Fleeing From Father

I’m trying to get a handle on a family where the youngster is never present. The parents’ daytime resting time is almost always in close proximity to each other, either in an open field or under cover of some forest edge habitat. Even when I can’t see them, I can tell they are fairly close together because when a siren whizzes by, they respond by yipping which reveals their proximate locations.

It’s hard to tell what’s going on with the youngster — and with the parental relationship with him — because I seldom see the youngster. Until today. Today I watched this youngster out in the unhidden open. What a rare treat! He did not immediately flee to the underbrush the minute he saw a person (me), but rather allowed me to spend time observing. He just sat there and looked around from his safe-zone in the far distance where I know he stays, but this time he wasn’t concealed behind bushes and thickets.

Soon he got up to go: he stretched and yawned, and obviously was at ease, even though a person was observing him. He looked at me, but basically went about his business. He casually walked off, and then started descending a hill when suddenly he stopped cold, did a quick about-face, and headed up the hill in a hurry, lickety-split. He stopped to look back once and then disappeared over the crest of the hill. I looked down the hill to find out what he might be running from and was surprised to see his father staring at him. Hmmm. Instead of running towards each other for a happy greeting, the youngster was running away with trepidation!

Father glaring over his shoulder, up the hill, at his youngster. Youngster hurries away.

Father glaring over his shoulder, up the hill, at his youngster. Youngster hurries away.

Had there been an altercation earlier? Might one of these coyotes have secretly taken and reburied a food cash that belonged to the other? Might there have been an issue with insubordination? Might lessons about territoriality and not crossing boundaries have been involved, or even safety issues about remaining away from dogs? Might the firm establishment of a hierarchical order be involved? Or, highly unlikely, might this have been the beginnings of an early dispersal process? I’ve never seen a coyote dispersed under one year of age here in San Francisco, but I’ve heard it alluded to. The bullying that precedes dispersal may go on for months before the youngster decides to take off for a better life elsewhere. I’m sad that I haven’t been able to see coyote family behaviors from this distant fella. We’ll see what happens.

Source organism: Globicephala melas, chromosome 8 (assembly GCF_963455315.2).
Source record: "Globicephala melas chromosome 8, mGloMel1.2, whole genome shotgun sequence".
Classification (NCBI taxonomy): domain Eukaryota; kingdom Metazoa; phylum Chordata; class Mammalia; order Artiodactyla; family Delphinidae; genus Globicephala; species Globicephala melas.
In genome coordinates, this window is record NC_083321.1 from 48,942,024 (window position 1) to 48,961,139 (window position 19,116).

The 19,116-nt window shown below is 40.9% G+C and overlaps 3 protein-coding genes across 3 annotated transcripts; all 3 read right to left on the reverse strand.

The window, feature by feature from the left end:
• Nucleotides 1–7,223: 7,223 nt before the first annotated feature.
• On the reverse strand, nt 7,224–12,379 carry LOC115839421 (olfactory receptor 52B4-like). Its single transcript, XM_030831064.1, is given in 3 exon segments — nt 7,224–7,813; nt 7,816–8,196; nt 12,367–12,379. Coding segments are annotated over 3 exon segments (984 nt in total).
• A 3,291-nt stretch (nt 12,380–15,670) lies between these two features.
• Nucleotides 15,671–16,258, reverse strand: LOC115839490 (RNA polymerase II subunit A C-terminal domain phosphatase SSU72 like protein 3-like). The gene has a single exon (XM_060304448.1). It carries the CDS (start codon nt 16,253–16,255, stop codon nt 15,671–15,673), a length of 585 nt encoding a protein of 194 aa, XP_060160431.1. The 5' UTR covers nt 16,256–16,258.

She Watches Dogs Pass By Who in the Past Have Chased Her

noticing approaching dogs


to bark or not to bark — it’s a hard decision (video)


observing them carefully


happily, there’s no antagonistic activity this time; ho, hum


going, going, they’re GONE! — without incident!

This gal was in a field hunting when some late visitors to her park arrived with their dogs. Some of the dogs were leashed and some were not. Most unleashed dogs chase after coyotes, though some do not — they did not this time. Some of the dogs have chased her in the past and she remembers each and every chase and chaser. She waited, anticipating the worst, but it didn’t happen this time. On this day, coexistence worked really well here in San Francisco.

After the Lashing

A couple of days after I had videoed a mother coyote lashing out at one of her seven-month old pups — a female, I witnessed a change in behavior between two of the pups towards their mom. These are both females, though I have no idea if gender had anything to do with what I observed.

I watched as Mom came into a large field where three of her pups were absorbed in foraging in three different spots. All pups stopped their foraging activity immediately when they saw her. Two of the pups dashed like bullets across the field in her direction.

Male pup greets Mom enthusiastically

Male pup greets Mom enthusiastically

One of the pups that dashed in her direction, the male, went straight up to her, as always, to greet her, tail flailing with excitement. There were the usual kisses and wiggly little excited movements that indicate all is happy and well between them. He attempted getting food from her, but she had none to offer, and it didn’t really seem to matter.

A female pup heads into the bushes -- right past her Mother who is greeting her son

A female pup heads into the bushes, right past her Mom who is greeting her son [you can see pup’s back & tail at top of photo]

Interestingly, the second pup, a female, who had also headed in Mom’s direction, went straight past Mom — who was in the process of greeting the male pup — and into the bushes! She did not stop to participate in the happy greeting which I had always seen her do before. Hmmm. Was she afraid of the mother, having seen the harsh treatment dished out to the other daughter? This would be my guess. All of these are new behaviors, beginning with the lashings of the one daughter, and I can’t help  thinking that they are all related.

The seven-month old female pup who had been  the target of lashings by Mom

The seven-month old female pup who had been the target of lashings by Mom, watching

The female pup who had received the lashing did not head towards the mother coyote.  Even though she was a long distance away from where Mom entered the field, she ran into the bushes closest to her and hung out there, hidden, for a few minutes. Eventually she came out of her hiding place, sat down, and just watched from about 400 feet away — she had no interest in approaching her mother. She looked sad to me.